It’s Valentine’s Day and nothing says “I love you” like an image of a planetary nebula that looks like a gaseous rose glowing in outer space.
The planetary nebula Sh2-174, pictured in the color composite image above, is a star in the process of losing is its outer layers at the end of its life. This phase usually lasts for 10,000 years before it fades out, leaving only the core of the star, known as the white dwarf, behind.
Although 10,000 years may seem like a long time to us, for a star that might have a lifespan of 10 billion years, the planetary nebula stage is just a blip.
Sh2-174 is a bit unusual because the white dwarf is not in the center of the planetary nebula where you would expect it to be, but rather off to the right. It’s the very blue star in the middle of the blue cloud of gas.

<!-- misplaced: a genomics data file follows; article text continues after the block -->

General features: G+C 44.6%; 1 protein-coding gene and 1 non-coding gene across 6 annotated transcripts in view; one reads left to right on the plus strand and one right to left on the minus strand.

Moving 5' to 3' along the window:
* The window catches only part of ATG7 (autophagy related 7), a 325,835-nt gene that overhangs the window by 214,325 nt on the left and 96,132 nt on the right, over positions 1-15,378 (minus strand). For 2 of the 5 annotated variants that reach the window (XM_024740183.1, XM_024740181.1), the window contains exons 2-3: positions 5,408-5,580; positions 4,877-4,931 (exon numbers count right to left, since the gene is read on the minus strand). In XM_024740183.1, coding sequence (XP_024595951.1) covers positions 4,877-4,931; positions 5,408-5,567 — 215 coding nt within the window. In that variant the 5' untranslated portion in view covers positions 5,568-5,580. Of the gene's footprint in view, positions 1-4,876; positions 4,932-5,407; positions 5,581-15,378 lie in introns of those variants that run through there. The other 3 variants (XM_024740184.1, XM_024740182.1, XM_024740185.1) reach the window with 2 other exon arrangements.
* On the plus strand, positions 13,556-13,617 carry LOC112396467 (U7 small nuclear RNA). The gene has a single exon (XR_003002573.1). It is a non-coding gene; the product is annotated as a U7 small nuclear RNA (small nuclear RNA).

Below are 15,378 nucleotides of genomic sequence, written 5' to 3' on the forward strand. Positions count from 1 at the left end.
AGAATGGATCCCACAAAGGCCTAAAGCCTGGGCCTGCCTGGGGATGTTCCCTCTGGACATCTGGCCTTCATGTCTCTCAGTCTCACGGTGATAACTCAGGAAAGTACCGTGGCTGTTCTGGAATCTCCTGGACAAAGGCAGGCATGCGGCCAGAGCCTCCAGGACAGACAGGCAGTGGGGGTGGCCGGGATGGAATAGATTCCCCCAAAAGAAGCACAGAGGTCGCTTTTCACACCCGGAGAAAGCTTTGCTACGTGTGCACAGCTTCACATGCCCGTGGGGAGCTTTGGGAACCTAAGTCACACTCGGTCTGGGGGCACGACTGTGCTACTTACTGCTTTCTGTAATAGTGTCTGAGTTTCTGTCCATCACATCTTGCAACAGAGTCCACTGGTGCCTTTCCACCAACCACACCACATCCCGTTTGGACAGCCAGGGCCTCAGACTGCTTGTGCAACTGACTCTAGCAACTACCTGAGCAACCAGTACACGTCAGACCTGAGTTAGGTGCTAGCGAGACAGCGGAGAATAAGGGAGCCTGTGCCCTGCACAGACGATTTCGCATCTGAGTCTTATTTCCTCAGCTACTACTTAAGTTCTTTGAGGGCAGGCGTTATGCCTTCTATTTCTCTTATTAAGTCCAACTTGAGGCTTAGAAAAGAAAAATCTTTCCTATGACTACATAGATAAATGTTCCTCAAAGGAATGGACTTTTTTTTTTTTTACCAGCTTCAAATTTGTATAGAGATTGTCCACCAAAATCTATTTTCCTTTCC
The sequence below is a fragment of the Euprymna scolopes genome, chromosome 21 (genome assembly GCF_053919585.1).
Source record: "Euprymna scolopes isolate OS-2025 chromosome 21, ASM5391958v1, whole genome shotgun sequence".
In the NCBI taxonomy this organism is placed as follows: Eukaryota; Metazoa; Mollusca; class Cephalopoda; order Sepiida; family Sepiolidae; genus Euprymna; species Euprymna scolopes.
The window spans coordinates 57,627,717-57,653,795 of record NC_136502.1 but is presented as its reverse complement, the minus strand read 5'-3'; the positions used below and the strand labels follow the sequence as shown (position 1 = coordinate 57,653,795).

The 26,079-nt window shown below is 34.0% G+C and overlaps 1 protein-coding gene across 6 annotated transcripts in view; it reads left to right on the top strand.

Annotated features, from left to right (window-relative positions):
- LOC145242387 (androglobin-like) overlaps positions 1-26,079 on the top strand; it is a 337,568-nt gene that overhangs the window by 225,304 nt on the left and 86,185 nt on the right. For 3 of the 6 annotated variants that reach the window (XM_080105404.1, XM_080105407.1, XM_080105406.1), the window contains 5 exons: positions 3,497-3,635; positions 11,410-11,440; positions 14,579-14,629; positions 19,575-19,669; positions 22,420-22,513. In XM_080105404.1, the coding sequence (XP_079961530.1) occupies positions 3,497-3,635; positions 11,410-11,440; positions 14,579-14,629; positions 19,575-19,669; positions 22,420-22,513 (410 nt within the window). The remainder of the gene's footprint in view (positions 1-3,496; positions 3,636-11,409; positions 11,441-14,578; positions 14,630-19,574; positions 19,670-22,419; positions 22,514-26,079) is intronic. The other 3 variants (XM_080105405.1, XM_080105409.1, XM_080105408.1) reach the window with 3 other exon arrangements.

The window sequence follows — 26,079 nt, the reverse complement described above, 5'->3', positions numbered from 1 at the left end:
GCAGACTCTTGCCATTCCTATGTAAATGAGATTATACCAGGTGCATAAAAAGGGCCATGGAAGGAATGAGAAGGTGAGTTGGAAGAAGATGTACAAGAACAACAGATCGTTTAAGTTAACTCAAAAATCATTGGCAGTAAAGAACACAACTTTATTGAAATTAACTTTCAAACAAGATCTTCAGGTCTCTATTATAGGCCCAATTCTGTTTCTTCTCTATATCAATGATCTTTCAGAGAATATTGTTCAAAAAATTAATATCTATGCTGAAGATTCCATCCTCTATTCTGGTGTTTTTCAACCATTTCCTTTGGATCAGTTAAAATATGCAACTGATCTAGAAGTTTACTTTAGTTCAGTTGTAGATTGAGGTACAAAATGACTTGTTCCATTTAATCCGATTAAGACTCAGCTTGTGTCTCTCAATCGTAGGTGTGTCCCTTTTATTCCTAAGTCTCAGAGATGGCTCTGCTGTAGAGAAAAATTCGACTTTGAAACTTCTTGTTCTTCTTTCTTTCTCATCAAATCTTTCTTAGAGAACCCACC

This image was created by Travis Rector, an astronomy professor at the University of Alaska. He collected the data for the image over two nights at Kitt Peak National Observatory in Tucson.
The National Optical Astronomy Observatory released the image this week in honor of Valentine’s Day.
In an email to the Los Angeles Times, Rector said the primary purpose of his side project was to “share with the public what our telescopes can see.” Think of it as a Valentine from science.